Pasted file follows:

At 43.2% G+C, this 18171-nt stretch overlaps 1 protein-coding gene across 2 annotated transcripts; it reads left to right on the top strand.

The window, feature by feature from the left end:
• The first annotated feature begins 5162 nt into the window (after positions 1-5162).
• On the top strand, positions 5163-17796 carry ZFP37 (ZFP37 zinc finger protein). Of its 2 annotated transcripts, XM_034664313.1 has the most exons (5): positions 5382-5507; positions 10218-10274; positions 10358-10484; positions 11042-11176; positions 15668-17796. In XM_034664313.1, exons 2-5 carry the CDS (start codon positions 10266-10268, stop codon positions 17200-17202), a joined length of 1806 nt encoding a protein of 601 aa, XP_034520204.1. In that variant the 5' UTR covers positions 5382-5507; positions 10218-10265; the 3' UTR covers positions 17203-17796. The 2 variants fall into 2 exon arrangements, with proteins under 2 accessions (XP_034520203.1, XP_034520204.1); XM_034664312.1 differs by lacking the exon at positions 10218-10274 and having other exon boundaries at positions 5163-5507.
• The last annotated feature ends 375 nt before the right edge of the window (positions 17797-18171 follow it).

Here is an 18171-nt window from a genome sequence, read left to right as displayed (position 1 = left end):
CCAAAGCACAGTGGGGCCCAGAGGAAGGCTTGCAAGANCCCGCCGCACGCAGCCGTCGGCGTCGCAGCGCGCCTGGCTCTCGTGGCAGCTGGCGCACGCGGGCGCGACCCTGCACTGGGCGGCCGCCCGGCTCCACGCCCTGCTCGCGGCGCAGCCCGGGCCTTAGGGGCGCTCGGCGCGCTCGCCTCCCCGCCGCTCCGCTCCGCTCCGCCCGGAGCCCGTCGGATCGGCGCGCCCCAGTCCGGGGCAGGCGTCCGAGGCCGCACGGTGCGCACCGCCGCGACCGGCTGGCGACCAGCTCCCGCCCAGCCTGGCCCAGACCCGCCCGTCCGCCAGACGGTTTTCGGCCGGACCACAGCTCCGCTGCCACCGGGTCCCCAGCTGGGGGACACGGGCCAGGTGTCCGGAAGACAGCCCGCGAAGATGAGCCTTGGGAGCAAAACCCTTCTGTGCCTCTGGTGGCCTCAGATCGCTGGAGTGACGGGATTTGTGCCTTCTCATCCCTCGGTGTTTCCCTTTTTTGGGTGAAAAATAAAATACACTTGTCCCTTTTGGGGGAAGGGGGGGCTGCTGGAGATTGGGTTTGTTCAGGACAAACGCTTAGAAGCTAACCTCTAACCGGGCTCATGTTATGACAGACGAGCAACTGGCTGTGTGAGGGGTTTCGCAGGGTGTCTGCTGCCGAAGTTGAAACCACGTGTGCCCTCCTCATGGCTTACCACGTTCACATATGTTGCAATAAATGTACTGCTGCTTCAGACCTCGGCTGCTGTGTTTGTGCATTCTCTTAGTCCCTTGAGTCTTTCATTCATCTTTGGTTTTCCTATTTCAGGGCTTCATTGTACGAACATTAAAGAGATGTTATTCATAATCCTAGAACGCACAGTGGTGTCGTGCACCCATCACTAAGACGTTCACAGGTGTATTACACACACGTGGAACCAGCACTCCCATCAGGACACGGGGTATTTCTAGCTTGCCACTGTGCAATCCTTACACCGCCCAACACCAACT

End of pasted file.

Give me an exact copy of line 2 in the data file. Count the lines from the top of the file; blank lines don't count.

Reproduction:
The window, feature by feature from the left end: